DNS – A Brief Summary of an Easily Overlooked System
As a website owner, one would surely come across the Domain Name Service (DNS). DNS is an extremely critical system on the Internet, as it is a system that helps translate domain names (which are easily recognisable and remembered) into IP addresses. It is important for all website owners to know and understand the DNS.
The graphic shown below (from Amazon) briefly illustrates the DNS structure and flow of information when a hostname is input (assuming Amazon Route 53 is used as the preferred DNS service).
1. The DNS root name server in your DNS root zone is first contacted by your DNS recursor (or resolver). It returns the address of the server (responsible in your zone) containing the Top Level Domain (TLD). In this example, it is the .com TLD.
2. The .com TLD server is contacted by your DNS recursor. It returns the address of the authoritative nameserver for the domain entered. In this example, Amazon Route 53 is used as the authoritative nameserver (hence, its address is returned), while example.com is the domain desired.
3. The authoritative nameserver contains the DNS records in its local database, called the zone file. It usually hosts two zones for each domain:
- Forward Lookup Zone : Used to find the IP address of a specific hostname
- Reverse Lookup Zone : Used to find the hostname of a specific IP address.
These are used to resolve the DNS recursor’s queries, which returns the relevant information to your browser, eventually letting your browser know which IP address to contact when accessing www.example.com.
Types of DNS Records
There are many types of DNS records, stored and used based on context and relevancy. Common records include:
- NS : Nameserver records contain the name of the authoritative nameservers hosting the DNS records for a domain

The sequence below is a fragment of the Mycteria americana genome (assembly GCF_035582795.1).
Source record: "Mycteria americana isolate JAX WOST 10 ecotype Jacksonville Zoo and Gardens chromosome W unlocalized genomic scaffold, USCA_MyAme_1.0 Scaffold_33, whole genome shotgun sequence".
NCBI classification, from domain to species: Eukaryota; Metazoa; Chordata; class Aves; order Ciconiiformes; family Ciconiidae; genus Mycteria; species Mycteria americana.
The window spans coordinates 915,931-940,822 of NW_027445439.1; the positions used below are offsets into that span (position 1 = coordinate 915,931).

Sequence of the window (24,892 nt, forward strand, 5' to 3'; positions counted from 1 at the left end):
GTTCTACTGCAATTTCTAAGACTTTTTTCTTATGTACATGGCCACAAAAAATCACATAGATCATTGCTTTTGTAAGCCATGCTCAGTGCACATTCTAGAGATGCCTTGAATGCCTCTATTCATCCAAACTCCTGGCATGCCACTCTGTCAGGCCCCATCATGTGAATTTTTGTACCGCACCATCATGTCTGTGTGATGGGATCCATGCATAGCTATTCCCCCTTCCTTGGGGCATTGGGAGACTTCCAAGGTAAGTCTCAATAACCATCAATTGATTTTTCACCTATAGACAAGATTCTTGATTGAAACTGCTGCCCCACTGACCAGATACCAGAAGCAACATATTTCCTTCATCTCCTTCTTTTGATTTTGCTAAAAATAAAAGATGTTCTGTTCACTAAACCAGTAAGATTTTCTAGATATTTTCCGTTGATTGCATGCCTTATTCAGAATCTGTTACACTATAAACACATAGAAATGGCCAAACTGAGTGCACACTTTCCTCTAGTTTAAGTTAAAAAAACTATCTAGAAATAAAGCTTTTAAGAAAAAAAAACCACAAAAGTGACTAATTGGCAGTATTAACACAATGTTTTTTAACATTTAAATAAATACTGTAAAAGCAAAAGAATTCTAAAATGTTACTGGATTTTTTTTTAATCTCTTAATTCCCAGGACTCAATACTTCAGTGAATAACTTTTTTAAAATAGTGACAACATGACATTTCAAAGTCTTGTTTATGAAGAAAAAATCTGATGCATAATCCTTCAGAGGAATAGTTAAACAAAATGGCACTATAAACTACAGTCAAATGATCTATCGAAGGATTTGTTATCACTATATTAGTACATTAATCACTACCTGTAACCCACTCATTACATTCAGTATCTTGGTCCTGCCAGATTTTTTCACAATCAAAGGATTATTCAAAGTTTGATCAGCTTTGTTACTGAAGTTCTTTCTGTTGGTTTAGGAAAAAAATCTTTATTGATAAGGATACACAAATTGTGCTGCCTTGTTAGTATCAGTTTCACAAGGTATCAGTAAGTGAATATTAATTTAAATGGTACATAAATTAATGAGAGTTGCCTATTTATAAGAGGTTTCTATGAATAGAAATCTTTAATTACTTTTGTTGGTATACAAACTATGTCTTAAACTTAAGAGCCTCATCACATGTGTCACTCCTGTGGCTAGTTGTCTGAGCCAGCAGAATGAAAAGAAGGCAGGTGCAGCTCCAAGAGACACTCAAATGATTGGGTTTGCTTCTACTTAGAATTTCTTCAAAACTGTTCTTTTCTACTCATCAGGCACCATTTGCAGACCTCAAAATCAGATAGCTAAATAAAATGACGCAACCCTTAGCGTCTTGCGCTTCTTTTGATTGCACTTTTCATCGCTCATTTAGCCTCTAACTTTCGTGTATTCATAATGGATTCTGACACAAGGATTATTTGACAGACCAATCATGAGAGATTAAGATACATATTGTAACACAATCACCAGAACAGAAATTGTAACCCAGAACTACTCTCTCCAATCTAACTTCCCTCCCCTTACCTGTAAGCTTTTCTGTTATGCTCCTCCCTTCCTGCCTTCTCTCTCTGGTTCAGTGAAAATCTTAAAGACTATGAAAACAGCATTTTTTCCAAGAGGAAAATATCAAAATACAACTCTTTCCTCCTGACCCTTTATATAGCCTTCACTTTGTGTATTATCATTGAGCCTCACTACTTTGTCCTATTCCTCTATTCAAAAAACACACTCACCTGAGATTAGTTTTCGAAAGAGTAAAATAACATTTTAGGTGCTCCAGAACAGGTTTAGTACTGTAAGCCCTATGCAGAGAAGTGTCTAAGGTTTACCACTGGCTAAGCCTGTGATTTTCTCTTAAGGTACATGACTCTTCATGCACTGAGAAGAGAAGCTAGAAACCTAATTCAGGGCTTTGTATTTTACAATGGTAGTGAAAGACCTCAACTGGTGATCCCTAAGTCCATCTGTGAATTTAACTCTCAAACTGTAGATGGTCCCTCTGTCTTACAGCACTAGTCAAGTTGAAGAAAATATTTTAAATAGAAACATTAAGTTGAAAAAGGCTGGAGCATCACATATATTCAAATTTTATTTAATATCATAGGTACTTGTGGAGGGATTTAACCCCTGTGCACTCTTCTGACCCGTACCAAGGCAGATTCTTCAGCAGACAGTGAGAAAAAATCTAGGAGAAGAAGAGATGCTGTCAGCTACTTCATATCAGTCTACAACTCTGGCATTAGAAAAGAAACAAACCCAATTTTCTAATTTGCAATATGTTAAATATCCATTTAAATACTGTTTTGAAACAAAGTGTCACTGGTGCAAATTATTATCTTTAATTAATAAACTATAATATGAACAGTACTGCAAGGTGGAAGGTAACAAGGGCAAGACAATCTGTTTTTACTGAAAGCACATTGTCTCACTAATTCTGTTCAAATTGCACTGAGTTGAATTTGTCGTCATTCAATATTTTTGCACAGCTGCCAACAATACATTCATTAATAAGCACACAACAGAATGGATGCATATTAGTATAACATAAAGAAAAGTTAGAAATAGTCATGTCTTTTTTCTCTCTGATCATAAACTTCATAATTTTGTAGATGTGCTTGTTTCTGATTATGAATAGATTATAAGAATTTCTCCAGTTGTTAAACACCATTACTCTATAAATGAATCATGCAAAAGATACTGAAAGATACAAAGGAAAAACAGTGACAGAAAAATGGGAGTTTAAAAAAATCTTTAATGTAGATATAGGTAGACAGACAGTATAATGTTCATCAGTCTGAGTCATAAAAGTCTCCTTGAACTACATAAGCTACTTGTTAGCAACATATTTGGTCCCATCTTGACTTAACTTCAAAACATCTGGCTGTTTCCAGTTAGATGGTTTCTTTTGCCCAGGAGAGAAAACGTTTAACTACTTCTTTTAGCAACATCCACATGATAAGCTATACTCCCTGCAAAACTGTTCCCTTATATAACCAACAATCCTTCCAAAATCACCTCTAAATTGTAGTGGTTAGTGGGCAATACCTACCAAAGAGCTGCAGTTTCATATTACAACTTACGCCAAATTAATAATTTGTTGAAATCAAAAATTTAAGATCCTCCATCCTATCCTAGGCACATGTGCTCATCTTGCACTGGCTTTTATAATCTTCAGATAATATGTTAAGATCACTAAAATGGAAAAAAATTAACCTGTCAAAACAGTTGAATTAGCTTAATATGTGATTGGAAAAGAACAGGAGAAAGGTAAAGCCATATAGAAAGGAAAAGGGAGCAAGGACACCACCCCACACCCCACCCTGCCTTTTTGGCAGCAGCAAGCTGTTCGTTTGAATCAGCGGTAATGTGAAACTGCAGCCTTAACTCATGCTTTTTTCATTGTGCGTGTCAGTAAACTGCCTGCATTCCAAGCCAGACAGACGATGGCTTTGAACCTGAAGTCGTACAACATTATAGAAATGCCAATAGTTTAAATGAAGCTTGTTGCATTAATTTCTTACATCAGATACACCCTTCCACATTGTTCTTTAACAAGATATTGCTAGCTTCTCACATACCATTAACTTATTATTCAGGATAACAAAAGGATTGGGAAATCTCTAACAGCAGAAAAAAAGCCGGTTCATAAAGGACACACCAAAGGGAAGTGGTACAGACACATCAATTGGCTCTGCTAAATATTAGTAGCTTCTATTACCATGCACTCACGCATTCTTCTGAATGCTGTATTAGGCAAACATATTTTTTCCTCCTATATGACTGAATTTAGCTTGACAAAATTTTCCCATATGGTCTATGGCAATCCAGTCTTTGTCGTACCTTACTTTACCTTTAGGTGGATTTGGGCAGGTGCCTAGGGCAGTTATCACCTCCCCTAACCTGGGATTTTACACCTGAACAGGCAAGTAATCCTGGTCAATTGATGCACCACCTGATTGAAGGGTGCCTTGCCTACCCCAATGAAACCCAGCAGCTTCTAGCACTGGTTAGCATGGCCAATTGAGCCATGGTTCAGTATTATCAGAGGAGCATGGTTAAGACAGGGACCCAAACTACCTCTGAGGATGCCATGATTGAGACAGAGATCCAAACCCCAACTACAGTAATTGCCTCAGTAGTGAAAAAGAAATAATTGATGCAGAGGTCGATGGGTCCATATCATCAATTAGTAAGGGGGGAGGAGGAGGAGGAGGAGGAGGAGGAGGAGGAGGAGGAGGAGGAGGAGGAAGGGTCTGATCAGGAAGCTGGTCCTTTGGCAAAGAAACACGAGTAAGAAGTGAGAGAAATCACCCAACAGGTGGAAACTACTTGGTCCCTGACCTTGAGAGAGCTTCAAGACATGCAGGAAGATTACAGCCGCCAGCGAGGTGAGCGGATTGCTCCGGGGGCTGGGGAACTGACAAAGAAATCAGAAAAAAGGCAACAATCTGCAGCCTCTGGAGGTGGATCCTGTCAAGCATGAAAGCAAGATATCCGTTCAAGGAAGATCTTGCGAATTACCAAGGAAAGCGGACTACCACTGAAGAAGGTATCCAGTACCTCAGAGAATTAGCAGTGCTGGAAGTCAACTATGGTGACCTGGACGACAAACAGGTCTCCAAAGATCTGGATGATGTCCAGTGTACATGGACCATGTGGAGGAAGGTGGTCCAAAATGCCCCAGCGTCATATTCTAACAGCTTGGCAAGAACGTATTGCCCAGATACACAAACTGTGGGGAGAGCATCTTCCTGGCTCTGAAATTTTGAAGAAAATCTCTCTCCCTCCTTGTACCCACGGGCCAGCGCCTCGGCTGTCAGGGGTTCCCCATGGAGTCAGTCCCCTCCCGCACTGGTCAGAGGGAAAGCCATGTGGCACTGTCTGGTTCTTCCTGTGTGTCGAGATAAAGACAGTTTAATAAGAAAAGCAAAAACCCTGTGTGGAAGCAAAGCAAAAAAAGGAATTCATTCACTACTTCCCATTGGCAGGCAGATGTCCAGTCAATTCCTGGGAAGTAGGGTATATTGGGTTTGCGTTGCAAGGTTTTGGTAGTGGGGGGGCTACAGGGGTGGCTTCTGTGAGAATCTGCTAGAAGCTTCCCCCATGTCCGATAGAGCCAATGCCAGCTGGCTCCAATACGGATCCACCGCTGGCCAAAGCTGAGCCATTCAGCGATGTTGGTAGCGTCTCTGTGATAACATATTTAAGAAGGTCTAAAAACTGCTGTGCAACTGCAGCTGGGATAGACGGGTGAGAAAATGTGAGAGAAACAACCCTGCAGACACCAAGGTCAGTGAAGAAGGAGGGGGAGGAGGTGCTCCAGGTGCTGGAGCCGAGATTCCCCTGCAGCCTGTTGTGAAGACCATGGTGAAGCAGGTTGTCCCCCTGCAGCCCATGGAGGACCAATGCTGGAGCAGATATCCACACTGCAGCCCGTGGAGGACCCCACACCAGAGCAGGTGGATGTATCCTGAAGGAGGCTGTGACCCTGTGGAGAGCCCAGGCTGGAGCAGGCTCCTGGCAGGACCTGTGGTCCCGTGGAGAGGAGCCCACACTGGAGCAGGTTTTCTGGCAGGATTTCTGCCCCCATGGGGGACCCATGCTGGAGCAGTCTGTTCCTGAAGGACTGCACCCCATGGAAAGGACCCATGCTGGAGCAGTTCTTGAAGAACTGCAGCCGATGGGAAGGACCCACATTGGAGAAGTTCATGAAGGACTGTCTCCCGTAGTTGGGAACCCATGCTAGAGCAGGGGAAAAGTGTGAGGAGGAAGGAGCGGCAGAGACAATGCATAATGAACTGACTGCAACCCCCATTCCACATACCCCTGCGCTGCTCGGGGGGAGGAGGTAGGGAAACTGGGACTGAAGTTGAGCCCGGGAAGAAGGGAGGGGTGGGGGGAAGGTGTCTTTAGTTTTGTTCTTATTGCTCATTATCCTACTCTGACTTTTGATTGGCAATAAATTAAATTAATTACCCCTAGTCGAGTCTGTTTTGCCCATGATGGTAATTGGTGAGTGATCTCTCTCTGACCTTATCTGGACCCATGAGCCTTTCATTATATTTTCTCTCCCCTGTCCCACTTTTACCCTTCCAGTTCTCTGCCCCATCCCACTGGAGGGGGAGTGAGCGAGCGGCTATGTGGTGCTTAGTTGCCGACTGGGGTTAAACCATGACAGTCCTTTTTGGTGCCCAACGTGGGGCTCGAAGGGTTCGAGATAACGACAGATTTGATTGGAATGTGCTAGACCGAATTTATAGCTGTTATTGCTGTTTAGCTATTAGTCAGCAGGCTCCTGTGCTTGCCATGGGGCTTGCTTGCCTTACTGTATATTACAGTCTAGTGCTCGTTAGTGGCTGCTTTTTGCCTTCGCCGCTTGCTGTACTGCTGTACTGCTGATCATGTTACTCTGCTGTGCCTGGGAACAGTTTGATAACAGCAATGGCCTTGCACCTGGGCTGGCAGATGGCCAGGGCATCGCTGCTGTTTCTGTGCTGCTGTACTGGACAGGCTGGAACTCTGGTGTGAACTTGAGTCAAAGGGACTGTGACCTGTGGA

- A : Address records contain the IP address of a hostname (e.g. www.example.com)
- CNAME : Canonical Name Records are aliases for other address records (e.g. www.example.com is an alias of example.com)
- MX : Mail exchange records contain the names of servers that handle emails for a domain.
- TXT : Text records contain arbitrary data and can be used for a wide variety of reasons (e.g. domain ownership verification)
DNS records contain a large amount of information, making it a target for malicious attackers to gather information about your web server.
In the current age of modern computing, it is not difficult to find advanced, automated tools. In Kali Linux, there are two notable tools that can automate DNS enumeration (non-exhaustive):
DNSRecon and DNSenum are both scripts that provide the ability to automate the process of enumerating DNS information of a domain. (You may refer to Kali Linux’s website to learn more about DNSRecon and DNSenum.) This makes it easier for any unsecured or public information to be displayed. Any information gathered is a point of interest to attackers who desire to compromise your web server.
As a web server owner or administrator, it is critical to protect your server from DNS related attacks by choosing a secure, reliable, reputable DNS service provider. Although not directly related to web administrators, NIST has released a publication concerning the secure deployment of DNS. Certain important pointers of a secure DNS service provider can be distilled from this publication, which you may use as points of comparison when choosing a DNS service provider:
- How have they secured their DNS hosting environment?
- How have they secured DNS transactions?
- How have they secured DNS queries and responses?
WebOrion SSL/DNS/Whois Monitoring
In the event that your DNS records have been compromised, WebOrion Monitor can also perform regular checks using its SSL/DNS/Whois Monitoring Engine. This allows WebOrion Monitor to regularly check for any changes to SSL, DNS, and whois configurations of the website. Any changes will cause alerts to be sent to the user. If you are interested, do drop us an email at firstname.lastname@example.org.